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An endgame clinic – Bishop vs. Knight

In my last blog post we looked at a really interesting endgame involving a pair of Bishops vs. a pair of Knights with pawns on both sides of the board. This time around we’re going to examine the same idea, but we’ll simplify it a bit: we’ll look at a single Bishop against a single Knight.

In both cases, though, the underlying principle remains the same: in endgames in which both players have pawns on both sides of the board, Bishops tend to be better than Knights. It’s simply a mobility issue: Bishops move farther than Knights. A Bishop can not only zip quickly back and forth across the board in a single move (shuttling from the Kingside to the Queenside and back whenever necessary) but also just plain controls more turf than a Knight. On an open board, a Bishop controls seven squares at its worst, while at its best a Knight controls only eight squares:

Even a cornered Bishop can control seven squares

A centralized Knight controls just eight squares - and that's the best it can do

A Bishop can easily pick off opposing pawns and/or support and defend friendly ones on both sides of the board. But Knights are slow and often have to struggle just to defend friendly pawns on one side of the board — never mind trying to reach the opposite side in time to be effective.

Using a program like ChessBase 10, you can finds literally thousands of Bishop vs. Knight endgames. Here’s just one that I discovered, a game from 2009 played between grandmasters at the chess World Cup (and, by the way, the Black player isn’t the former World Champion of the same name):

Meier,Georg (2653) – Petrosian,Tigran L (2615) [D81]

World Cup Khanty Mansiysk (1.2), 22.11.2009

Position after White's 27th move

White is winning as he’s a pawn ahead, but Black can still make a fight of it as long as he tries to keep material on the board. White can’t advance the e-pawn to create a passed pawn (e5 is controlled by both of Black’s pieces) and his Rook is tied to the e4-pawn’s defense. Black’s best strategy is to try to keep White’s pieces tied up and play for the “frustration draw”.

27…g5 28.Be3

The Bishop retreats, but now Black decides to do something ill-advised: he’s going to trade Rooks. He’d have been far better off playing 28…f5-f4.

28…Rxe4 29.Rxe4 fxe4

Position after 29...fxe4

The material is now equal and neither player has a passed pawn. White, though, still has the advantage because (you guessed it!) his Bishop is better than a Knight with pawns on both sides of the board. And Black’s a-pawn is hanging…

30.Bxa7 Kg7 31.Bd4+

The Bishop hustles back and checks the King, picking up a tempo.

31…Kg6 32.Ke2 Kf5 33.Ke3 Nh6 34.h3 g4 35.a4

Here’s a fundamental reason why the Bishop is better than the Knight. White’s Queenside pawns, supported by the Bishop, can advance and create a passed pawn. Meanwhile the Bishop (if necessary) can still help out on the Kingside. Black’s Knight, less mobile, can only be active on the Kingside.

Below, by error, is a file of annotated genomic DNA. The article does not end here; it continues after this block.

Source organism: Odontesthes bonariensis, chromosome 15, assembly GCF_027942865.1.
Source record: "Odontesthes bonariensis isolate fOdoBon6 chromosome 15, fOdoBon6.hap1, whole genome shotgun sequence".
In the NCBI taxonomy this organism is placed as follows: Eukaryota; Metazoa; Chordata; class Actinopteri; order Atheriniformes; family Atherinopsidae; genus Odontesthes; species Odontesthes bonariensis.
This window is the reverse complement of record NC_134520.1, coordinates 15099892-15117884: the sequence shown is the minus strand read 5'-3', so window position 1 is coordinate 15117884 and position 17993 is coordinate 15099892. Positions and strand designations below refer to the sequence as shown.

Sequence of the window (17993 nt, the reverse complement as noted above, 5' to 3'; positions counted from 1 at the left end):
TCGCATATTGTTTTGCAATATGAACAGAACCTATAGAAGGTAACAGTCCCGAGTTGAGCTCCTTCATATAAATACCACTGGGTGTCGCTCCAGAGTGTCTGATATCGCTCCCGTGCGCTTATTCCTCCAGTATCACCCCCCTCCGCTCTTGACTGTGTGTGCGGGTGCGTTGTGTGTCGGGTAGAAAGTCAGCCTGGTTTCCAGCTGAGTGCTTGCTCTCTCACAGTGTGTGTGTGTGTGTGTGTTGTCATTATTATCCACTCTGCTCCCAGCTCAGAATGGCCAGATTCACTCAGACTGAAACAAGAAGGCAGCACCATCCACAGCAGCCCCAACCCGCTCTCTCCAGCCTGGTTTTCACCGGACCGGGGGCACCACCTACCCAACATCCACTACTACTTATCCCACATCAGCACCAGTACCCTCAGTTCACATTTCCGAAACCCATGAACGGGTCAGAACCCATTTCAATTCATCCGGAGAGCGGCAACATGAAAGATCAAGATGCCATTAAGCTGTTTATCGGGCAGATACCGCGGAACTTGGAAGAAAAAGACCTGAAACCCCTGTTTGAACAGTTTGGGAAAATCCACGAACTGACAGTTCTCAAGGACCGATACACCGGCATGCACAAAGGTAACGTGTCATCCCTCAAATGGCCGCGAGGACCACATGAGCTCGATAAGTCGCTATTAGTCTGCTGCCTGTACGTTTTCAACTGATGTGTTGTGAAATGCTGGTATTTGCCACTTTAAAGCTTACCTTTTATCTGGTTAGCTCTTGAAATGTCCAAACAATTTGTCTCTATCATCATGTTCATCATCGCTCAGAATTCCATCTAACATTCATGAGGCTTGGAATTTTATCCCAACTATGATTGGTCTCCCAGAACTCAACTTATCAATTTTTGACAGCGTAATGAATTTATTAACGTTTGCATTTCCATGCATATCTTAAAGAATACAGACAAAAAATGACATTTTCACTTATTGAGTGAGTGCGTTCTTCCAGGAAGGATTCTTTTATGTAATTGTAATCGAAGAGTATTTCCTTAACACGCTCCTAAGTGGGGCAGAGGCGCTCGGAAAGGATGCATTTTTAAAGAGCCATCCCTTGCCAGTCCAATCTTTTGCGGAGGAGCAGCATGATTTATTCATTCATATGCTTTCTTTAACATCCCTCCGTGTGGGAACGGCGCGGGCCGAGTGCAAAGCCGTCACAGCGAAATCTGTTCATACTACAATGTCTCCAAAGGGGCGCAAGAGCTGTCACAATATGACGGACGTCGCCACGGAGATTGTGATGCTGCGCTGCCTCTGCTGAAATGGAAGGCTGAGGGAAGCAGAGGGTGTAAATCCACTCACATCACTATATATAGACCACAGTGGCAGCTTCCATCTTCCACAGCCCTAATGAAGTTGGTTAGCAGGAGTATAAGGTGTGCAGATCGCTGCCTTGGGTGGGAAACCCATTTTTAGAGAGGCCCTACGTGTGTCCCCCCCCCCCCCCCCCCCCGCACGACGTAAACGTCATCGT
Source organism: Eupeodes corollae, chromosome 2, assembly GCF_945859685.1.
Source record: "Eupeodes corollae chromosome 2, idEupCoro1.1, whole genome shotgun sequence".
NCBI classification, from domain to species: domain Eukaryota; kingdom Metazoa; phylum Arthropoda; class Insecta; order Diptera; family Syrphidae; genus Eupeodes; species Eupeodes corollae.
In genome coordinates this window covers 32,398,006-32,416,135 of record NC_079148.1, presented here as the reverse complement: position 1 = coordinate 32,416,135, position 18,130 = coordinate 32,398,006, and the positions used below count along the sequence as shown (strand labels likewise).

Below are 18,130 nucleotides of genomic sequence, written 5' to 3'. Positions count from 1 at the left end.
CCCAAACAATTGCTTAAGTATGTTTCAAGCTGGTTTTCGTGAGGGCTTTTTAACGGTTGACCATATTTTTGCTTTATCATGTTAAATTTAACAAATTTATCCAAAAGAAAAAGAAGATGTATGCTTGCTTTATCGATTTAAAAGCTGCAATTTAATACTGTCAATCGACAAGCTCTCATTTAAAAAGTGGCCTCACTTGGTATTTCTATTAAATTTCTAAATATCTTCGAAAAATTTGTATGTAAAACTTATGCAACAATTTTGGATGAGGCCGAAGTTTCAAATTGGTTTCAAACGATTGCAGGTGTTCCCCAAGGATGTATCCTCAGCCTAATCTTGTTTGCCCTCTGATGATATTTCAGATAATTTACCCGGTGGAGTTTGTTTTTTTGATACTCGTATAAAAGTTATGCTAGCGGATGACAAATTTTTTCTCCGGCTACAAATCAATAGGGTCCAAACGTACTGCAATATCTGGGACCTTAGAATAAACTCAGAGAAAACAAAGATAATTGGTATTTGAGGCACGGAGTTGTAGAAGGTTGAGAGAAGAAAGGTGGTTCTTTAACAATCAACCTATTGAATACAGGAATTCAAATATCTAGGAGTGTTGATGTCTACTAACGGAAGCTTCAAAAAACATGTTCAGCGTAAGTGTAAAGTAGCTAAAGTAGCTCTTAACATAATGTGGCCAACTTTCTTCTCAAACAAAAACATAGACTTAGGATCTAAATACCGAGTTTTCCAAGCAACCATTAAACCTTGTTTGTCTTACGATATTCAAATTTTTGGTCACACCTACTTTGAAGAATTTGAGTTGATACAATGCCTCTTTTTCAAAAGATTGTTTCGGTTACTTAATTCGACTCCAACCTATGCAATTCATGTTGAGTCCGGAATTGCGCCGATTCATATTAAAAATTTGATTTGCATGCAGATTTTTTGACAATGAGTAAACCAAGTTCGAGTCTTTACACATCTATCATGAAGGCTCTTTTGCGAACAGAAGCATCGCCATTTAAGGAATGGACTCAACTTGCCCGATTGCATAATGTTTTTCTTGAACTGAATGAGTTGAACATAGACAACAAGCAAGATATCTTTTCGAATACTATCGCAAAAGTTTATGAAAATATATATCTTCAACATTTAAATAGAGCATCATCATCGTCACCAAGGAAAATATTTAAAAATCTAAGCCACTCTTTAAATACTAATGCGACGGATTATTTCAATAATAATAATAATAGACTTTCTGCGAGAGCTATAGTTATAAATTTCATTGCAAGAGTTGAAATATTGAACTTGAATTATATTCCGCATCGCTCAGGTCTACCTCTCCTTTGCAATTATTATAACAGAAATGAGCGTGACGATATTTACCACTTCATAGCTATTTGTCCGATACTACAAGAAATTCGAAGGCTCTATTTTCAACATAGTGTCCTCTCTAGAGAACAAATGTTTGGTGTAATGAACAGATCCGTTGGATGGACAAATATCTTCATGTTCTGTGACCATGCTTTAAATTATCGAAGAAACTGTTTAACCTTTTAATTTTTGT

35…gxh3 36.gxh3 Ng8

Black loses more time as he tries to reposition his slow Knight to a more active spot.

37.b4 Ne7 38.Bc5 Nd5+

This just drives the White King to a better square. Black is really scrambling here: he can’t let White create a Queenside passed pawn, he needs to try to create his own passed pawn, and he really can’t afford to lose any more material. It’s just plain impossible for the Knight to be everywhere at once.

39.Kd4 Nf4 40.b5 Ke6

Position after 40...Ke6

Black is hopeful that his King can dash White’s plan to gain a passed pawn. But now the e4-pawn is dangling, and White’s in a happy place: he has a choice of winning moves.


[41.Kxe4 would also win. 41…Nxh3 42.f4, then Black really has nothing better than 42…Nxf4 43.Kxf4 Kd5 44.Be7 and, to use that really annoying phrase, “the rest is a matter of technique”. But, honestly, White’s game pretty much plays itself from here.]

41…Kd7 42.Kxe4 Nxh3 43.f4 h5 44.Kf3

Black is just plain sunk. Sooner or later he’s going to have to trade his Knight for White’s f-pawn, the White King will then snap up the h-pawn, and a White Queenside pawn (aided by the Bishop) will promote. In fact, Rybka4 (with the help of the Nalimov tablebases) finds a forced mate in fourteen here. Fire up your tablebases and see for yourself!

Black resigns. 1-0

So what does all of this mean to you? When you’re in a late middlegame or early endgame, knowing that Bishops tend to be better than Knights with pawns on both sides of the board will help you determine whether or not a particular minor-piece trade is a good idea. If you have Knights, try to trade them for your opponent’s Bishops if possible, but also try to keep your Rooks (or Queen) on the board (as seen in the game above). If you have the Bishops, try to hang onto them instead of trading them for an opponent’s Knights.

On the other hand, if you have two Bishops and your opponent has a Bishop and Knight, try to swap off the same-colored Bishops so you’ll have a straight one Bishop vs. one Knight endgame.

Want to learn more about minor-piece endings? ChessCentral carries Karsten Mueller’s FritzTrainer Endgame DVDs. ChessCentral also offers an extensive line of chess pieces, boards, software, and gift items (Christmas is coming soon!)

Have fun! — Steve


One Response

  1. […] This post was mentioned on Twitter by ChessCentral, Thesaint8x. Thesaint8x said: An endgame clinic – Bishop vs. Knight: http://t.co/pbk31SR #chess […]

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